Title page for ETD etd-06142006-122413

Document Type Doctoral Thesis
Author Geyer, Sunelle
URN etd-06142006-122413
Document Title Determining originality in creative literary works
Degree LLD
Department Private Law
Advisor Name Title
Prof H B Klopper Committee Chair
Dr F Galloway Committee Co-Chair
  • copyright
  • originality
  • literary works
  • skill and labour
  • meritorious distinctiveness
  • copyright infringement
  • plagiarism
  • post modernism
  • literary originality
  • crucial distance
  • idea protection
  • hypertext
  • chaos theory
Date 2005-06-13
Availability unrestricted
Originality is the most basic requirement for the copyrighting of a work and may be viewed as the mirror image of copyright infringement. In terms of section 2(3) of the Copyright Act, a work remains eligible for copyright even if the making thereof involved an infringement of copyright in some other work. However, a certain aspect or a feature of a work (relating to the “substantial part” requirement for copyright infringement; “substantial part” being understood from a hypertext rather than a linear point of view) cannot be infringing and original.

In this thesis, the South African legal understanding of the originality concept is determined from case law. Specific attention is given to the meaning of “skill” and “labour”; the protection afforded to mere labour in South Africa and certain selected other jurisdictions; how the subjective nature of the originality test is affected by the “meritorious distinctiveness” requirement; and the degree of own skill and/or labour required for a work to be original and consequently protected.

The present literary concept of originality is derived from literary discussions that appeared in newspapers and other publications in the wake of six “plagiarism scandals” which each caused a furore in Afrikaans literary circles. Even though the terminology used by littérateurs differs from that used in legal circles, originality essentially means the same for littérateurs and lawyers. Skill and/or labour as required by law is reflected in the literary “crucial distance” concept. The fact that a sufficient degree of skill and/or labour is required is reflected in the fact that the literary standard of a work is determined on the basis of how “tightly woven” a work is.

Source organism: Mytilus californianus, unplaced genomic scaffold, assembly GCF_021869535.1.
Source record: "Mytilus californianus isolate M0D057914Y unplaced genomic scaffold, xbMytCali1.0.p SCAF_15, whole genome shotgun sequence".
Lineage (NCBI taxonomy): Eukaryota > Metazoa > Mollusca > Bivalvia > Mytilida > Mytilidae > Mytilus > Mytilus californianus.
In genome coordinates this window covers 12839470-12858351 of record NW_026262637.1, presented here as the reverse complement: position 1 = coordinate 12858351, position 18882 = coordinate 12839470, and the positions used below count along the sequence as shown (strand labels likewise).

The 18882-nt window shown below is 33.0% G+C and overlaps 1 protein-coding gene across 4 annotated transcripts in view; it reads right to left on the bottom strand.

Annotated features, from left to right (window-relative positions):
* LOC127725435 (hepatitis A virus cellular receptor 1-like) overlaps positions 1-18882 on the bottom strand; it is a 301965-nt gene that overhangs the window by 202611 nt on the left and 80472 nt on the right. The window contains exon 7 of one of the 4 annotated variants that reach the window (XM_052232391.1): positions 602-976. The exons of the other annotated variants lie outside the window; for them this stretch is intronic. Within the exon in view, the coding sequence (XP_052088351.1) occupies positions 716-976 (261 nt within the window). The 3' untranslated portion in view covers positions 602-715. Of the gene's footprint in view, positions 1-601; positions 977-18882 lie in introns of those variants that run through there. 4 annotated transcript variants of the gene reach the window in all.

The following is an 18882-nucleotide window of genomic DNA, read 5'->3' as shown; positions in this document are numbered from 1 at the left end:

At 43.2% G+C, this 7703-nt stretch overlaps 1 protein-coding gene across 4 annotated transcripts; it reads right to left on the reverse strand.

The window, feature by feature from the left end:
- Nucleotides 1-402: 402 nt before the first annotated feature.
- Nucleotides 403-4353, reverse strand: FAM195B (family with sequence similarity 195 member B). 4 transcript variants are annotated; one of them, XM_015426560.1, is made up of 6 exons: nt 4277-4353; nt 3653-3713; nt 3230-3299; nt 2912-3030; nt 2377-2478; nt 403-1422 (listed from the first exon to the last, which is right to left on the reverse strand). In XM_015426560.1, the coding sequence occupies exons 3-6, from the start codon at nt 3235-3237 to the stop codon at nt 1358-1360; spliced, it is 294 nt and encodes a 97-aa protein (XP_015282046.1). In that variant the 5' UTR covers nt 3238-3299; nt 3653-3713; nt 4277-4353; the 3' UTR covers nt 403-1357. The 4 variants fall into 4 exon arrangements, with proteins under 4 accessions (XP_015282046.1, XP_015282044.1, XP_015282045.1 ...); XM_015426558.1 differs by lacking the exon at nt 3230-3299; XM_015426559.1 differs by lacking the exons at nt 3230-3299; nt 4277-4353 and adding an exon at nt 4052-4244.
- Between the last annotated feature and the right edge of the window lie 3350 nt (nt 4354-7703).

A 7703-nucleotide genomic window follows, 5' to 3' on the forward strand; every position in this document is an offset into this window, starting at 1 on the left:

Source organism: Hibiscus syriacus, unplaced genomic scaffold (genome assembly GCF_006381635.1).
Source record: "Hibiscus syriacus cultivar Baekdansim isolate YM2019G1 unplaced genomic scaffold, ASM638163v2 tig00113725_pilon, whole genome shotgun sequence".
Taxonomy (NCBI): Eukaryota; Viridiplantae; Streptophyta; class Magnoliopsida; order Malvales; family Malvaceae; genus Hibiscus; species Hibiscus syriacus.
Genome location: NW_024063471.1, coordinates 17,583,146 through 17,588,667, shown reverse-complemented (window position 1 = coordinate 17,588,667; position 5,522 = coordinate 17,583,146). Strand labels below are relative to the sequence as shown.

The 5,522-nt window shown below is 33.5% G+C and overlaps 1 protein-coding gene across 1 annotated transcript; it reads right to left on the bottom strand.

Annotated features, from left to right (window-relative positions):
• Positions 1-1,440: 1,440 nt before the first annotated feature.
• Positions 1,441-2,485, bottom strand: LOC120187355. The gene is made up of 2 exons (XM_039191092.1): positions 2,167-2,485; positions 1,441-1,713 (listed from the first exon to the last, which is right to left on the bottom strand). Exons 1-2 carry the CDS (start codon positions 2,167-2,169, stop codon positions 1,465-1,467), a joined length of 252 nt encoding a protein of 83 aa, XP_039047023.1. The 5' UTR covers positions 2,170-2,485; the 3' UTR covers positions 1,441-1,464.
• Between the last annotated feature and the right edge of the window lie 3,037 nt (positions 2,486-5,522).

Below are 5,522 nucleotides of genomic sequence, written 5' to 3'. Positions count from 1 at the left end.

Although a general protection of original ideas would negatively influence the free flow of information, measures for the protection of ideas are developing, particularly in the United States of America, where ideas (especially in the film industry) are a very valuable commodity. As Swarth proposes, applying the “novelty” and “concreteness” criteria in inverse ratio to each other could help to create an environment where idea purveyors and prospective buyers felt more free to negotiate and enter into agreements over original ideas.

Postmodernism, a contemporary interpretative strategy that reaches into nearly every aspect of modern society, is discussed with specific reference to its interaction with originality. The influences of two phenomena of postmodernism on the originality concept, namely hypertext and Chaos theory, are investigated.

Recommendations are made regarding measures aimed at the retention of talented authors and the original content of works in the wake of plagiarism scandals, while still holding the wrongdoer responsible for his actions. Certain suggestions are also made regarding the accessibility of courts and the supplementation of the few available precedents regarding originality in creative literary works.

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